“You specifically know how things work here, especially with regard to transit. The only way they are going to fund the streetcar is when they see enough demand for the service – a demand you can grown by simply getting people out of their cars – and into trolleys!” –Tony Garcia

    Absolutely, I agree up to the part where you begin to imply that having a trolley line is the only way to prove that there is a demand for streetcar service. How was the data compiled to show that there was a demand for the trolleys? You mentioned it yourself, surveys. Otherwise, they used ridership data from the existing services I already mentioned, which defeats the purpose of the need for a trolley line if these lines have high ridership.

    Regardless, the Miami Streetcar would provide service that would not mirror existing bus, heavy rail, or people mover services simply because the vehicles would physically carry MORE people than any bus on the route, because studies show that people respond more favorably to streetcars and light rail than buses, and because having fixed guideway would reduce travel times between Downtown and the Midtown area/Design District and its likely success would create opportunities for the County to see light rail as a favorable alternative to heavy rail for the East-West and North-South Orange line Metrorail corridors.

    Cheers,
    Juan Felipe

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  16. Tony Garcia says:

    Valid Points Juan. I don’t disagree that the Omni area is already served, but I do think there is a difference between waiting 5 minutes for a trolley (even if it is a euphemism for a bus) and waiting 25 minutes for an MDT bus. The advantage of the trolley on this route is that you get the high density area of South Brickell connected to downtown in a more convenient, cheap way.

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  17. tomas says:

    is this what you mean by rubber-tire trolley?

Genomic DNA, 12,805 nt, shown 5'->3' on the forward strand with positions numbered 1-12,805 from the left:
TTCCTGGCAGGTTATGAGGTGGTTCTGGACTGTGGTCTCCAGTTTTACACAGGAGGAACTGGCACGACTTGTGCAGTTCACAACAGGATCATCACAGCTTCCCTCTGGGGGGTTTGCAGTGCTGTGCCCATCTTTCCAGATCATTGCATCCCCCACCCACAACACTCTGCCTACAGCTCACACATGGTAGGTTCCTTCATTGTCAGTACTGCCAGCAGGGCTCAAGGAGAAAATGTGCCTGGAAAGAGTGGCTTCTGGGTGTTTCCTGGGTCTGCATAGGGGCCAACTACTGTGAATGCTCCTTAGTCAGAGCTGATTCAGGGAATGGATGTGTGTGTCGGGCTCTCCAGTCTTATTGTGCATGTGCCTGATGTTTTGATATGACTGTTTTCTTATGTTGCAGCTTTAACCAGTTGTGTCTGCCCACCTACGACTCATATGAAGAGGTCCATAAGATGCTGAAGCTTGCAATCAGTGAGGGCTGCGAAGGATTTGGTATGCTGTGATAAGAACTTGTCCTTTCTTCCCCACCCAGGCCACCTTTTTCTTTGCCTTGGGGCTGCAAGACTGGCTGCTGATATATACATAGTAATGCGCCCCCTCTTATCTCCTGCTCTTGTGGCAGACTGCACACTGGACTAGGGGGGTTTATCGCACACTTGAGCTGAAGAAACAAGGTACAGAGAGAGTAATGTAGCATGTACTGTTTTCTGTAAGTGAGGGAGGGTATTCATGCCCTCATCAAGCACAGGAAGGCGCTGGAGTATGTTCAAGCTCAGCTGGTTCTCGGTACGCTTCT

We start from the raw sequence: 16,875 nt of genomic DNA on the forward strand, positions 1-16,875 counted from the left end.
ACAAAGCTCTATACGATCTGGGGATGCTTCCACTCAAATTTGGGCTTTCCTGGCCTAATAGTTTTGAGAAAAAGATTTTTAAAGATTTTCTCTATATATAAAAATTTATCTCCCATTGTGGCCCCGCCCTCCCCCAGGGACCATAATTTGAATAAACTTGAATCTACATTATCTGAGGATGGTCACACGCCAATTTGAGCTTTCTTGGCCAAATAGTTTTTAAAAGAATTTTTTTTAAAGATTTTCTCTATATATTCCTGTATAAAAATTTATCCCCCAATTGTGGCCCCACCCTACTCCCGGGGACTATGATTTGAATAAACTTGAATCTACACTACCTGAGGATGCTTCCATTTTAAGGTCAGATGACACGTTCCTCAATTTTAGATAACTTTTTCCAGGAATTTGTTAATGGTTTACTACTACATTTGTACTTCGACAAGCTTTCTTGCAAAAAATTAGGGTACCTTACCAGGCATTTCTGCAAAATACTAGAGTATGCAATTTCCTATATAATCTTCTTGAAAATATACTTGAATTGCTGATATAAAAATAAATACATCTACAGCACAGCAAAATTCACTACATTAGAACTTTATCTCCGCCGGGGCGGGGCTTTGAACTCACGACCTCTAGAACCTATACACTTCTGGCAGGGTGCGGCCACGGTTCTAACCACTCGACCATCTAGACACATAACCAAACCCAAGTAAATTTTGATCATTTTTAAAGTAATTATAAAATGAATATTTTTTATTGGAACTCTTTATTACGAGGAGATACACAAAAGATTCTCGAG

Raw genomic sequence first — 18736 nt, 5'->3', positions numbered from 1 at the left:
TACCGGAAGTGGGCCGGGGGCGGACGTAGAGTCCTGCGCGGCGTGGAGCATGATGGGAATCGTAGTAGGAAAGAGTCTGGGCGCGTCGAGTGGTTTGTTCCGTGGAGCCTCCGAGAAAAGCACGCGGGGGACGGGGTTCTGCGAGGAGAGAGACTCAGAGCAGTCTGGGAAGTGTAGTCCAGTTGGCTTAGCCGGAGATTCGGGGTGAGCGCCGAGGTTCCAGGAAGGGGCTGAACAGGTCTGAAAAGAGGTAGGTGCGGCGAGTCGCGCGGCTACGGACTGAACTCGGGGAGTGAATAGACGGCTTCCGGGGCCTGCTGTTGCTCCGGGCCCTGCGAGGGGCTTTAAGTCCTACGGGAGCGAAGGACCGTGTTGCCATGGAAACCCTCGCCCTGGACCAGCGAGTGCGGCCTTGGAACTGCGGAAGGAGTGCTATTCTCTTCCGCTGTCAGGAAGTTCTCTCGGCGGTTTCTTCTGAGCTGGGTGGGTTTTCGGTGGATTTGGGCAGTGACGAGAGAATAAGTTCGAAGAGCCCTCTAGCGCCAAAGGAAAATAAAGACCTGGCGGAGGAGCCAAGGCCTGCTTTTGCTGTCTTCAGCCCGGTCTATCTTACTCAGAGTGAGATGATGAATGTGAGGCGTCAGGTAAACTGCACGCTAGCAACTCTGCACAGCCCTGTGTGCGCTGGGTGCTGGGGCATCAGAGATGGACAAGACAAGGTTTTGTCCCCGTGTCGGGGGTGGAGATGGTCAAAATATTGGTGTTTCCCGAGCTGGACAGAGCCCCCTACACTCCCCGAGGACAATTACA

http://www.phillytrolley.org/trackles.html

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  18. Mitchell Green says:

    There is nothing like the real thing.As far as trolleys are concerned,rubber tires don’t make it a trolley.Flanged wheels,rails and overhead electric wires do!!!

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  19. gustaajedrez says:

    I haven’t got a good look at the trolley routes yet, but I’d just like to point out to the people that say that the trolley is more frequent than a bus that a cheaper solution is just to beef up bus service.

    I mean those aren’t even real trolleys anyway: They’re just modified buses (that to me look worse than trolleys, but that’s just my opinion).

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  20. Anonymous says:

    Information on the trolley

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  21. gustaajedrez says:

    Tony Garcia: Also, the buses that run through Downtown Miami from Brickell and from the Omni run very frequently.

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  22. Lawrence Fredrick Jaffe says:

    7/20/12

    I live in Cutler Bay and I know that I saw a trolley on a side street near my home the other day, but the city of Cutler Bay denies having a trolley. Can anyone tell me if CB has a trolley in effect now? Please!!!